By Mia Halthon
After being a mom of 3 for many years, I unexpectedly became pregnant with my fourth child. At that time, breastfeeding was like a foreign concept to me. I had never known anyone in my family, friends, nor church circle who had any experience with breastfeeding their children before. After a conversation with my physician regarding breastfeeding, I firmly decided that I was going to breastfeed my fourth child. Looking back on this time, I felt I may have been living inside a bubble. I didn’t know how I had missed the conversations or the information about breastfeeding during my last pregnancies.
However, I did know that I wasn’t going to miss out on this valuable opportunity to breastfeed one of my children. Since I was new to the concept of breastfeeding, I knew that I had to seek out as much information and assistance as possible so that I could have a successful breastfeeding journey. I decided to enroll in a home visiting program where I had the support of a nurse. Additionally, I attended Mommy WIC Breastfeeding sessions on a regular basis, but I still had doubts about whether I could be a first time breastfeeding mother. My husband and family neither supported nor had confidence that I could breastfeed for the first time. Then one day I came across a flyer for Black Mothers’ Breastfeeding Association (BMBFA) at a local community event.
BMBFA provided me with a doula, group sessions, and one on one support. I received enormous help and soaked up all the information, but I couldn’t seem to get everyone else’s opinions out of my head. As my delivery approached I kept finding reasons why breastfeeding wasn’t going to work for me but BMBFA continued to give me reasons breastfeeding always works. Once my daughter was born breastfeeding for me definitely wasn’t easy. It seemed like everything that could go wrong went wrong. My breastfeeding journey was definitely eventful. My daughter had problems latching, my milk supply was very low, and I just couldn’t get the hang of pumping just to name a few issues. Through it all I persevered and breastfed my daughter exclusively for 6 months.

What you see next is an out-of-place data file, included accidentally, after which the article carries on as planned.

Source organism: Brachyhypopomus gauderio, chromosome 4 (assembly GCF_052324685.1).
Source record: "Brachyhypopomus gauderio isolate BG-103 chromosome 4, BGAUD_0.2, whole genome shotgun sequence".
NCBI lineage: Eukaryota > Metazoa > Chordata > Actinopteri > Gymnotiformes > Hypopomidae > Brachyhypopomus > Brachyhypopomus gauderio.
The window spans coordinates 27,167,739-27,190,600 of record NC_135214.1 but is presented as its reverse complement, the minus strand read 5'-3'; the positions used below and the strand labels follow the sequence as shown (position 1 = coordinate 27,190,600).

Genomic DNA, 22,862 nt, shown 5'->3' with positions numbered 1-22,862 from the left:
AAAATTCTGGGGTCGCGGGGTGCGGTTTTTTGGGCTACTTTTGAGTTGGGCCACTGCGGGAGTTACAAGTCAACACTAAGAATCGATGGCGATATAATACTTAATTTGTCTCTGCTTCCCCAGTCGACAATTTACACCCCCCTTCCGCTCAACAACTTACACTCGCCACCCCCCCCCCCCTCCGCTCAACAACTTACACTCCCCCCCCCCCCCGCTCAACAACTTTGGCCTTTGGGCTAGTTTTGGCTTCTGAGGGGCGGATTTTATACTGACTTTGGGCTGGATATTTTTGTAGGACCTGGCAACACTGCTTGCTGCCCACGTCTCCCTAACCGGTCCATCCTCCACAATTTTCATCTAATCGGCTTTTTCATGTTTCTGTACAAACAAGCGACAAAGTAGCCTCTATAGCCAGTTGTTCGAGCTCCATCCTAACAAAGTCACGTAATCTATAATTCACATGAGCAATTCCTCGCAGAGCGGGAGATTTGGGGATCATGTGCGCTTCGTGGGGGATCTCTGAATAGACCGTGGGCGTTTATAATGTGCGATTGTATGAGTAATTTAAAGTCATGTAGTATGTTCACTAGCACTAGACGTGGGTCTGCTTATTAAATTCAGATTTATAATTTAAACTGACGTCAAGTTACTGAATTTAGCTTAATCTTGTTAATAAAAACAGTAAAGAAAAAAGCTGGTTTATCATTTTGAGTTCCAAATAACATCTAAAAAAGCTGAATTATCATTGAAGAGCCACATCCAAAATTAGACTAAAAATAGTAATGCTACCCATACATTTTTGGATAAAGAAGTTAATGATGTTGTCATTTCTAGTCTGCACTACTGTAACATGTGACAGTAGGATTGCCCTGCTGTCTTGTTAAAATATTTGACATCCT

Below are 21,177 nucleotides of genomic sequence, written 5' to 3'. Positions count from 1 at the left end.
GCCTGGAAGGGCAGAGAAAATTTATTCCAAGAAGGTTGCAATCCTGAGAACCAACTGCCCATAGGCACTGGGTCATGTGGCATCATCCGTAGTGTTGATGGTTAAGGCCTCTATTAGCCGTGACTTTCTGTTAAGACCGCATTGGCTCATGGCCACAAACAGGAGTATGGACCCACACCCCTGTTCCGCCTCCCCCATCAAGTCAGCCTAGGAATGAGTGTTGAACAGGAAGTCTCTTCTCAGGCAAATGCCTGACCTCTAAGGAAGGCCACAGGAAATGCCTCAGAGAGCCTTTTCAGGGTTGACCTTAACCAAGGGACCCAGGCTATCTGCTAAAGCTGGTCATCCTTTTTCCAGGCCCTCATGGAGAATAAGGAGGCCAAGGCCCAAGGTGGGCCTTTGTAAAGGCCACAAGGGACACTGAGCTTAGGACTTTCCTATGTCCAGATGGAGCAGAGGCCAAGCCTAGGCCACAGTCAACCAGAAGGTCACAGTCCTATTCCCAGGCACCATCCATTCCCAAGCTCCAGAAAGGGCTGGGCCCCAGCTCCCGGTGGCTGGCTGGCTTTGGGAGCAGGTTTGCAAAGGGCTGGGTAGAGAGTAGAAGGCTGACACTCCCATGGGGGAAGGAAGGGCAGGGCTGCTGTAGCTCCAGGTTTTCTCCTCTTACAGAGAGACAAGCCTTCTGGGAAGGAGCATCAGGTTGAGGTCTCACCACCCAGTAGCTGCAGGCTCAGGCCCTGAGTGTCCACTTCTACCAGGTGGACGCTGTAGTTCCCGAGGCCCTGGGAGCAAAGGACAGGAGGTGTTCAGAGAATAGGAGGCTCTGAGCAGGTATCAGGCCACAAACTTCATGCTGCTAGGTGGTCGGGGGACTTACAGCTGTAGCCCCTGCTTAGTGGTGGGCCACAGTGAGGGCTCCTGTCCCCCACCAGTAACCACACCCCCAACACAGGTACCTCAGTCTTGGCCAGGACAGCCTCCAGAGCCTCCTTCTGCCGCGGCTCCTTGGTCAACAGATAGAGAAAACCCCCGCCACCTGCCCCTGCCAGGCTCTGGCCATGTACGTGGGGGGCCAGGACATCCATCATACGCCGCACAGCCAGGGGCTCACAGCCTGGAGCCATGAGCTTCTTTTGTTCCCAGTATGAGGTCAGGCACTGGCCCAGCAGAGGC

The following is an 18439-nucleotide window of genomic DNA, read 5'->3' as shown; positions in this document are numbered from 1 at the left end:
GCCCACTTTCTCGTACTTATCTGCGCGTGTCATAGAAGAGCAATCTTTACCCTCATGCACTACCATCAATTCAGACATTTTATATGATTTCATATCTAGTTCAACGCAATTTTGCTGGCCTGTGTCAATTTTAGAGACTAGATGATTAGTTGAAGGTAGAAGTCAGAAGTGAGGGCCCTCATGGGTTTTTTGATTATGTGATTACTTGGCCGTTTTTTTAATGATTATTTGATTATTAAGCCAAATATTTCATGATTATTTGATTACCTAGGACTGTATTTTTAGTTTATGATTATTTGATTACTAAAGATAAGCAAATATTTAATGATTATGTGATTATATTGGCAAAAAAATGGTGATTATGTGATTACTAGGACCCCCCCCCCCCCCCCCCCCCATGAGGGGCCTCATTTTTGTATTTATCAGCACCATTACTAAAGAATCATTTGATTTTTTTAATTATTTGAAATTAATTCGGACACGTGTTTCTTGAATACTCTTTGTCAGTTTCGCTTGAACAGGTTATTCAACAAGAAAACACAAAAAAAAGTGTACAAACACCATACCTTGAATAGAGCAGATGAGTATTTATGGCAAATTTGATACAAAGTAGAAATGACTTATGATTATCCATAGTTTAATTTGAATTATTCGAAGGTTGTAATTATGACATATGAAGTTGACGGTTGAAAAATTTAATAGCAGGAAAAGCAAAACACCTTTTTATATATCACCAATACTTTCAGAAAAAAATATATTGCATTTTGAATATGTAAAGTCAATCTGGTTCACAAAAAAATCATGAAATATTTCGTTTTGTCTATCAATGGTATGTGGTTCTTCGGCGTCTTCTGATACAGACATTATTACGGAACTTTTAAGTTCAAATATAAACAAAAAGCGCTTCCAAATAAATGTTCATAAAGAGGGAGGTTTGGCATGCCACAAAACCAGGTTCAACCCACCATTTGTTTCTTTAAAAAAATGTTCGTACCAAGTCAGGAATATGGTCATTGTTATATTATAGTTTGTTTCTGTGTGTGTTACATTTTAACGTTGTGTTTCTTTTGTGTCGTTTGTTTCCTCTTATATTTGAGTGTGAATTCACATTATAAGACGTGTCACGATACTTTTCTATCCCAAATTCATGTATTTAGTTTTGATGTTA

There were many trips to the hospital breastfeeding clinic, help from my nurse pumping, and latching assistance from Black Mothers’ Breastfeeding Association. For me breastfeeding revived my sense of self confidence and individuality. I have always had confidence, but somewhere along the way I had lost it. Between deciding to be a stay at home mom with my third daughter over 8 years prior and battling many health issues I stopped believing in myself and breastfeeding revived that. Also, I always thought of myself as an individual who didn’t follow the crowd or common family trends. At that time I realized over my 22 years of parenting I had relaxed into my family’s traditions and parenting styles. Breastfeeding gave me back my individuality to parent my way without regret or concern for other people’s opinions of me. I wouldn’t change a thing about my breastfeeding journey. It molded me into the strong, bold, and unapologetic mother I am today.
Cross-post on Evenflo Feeding website.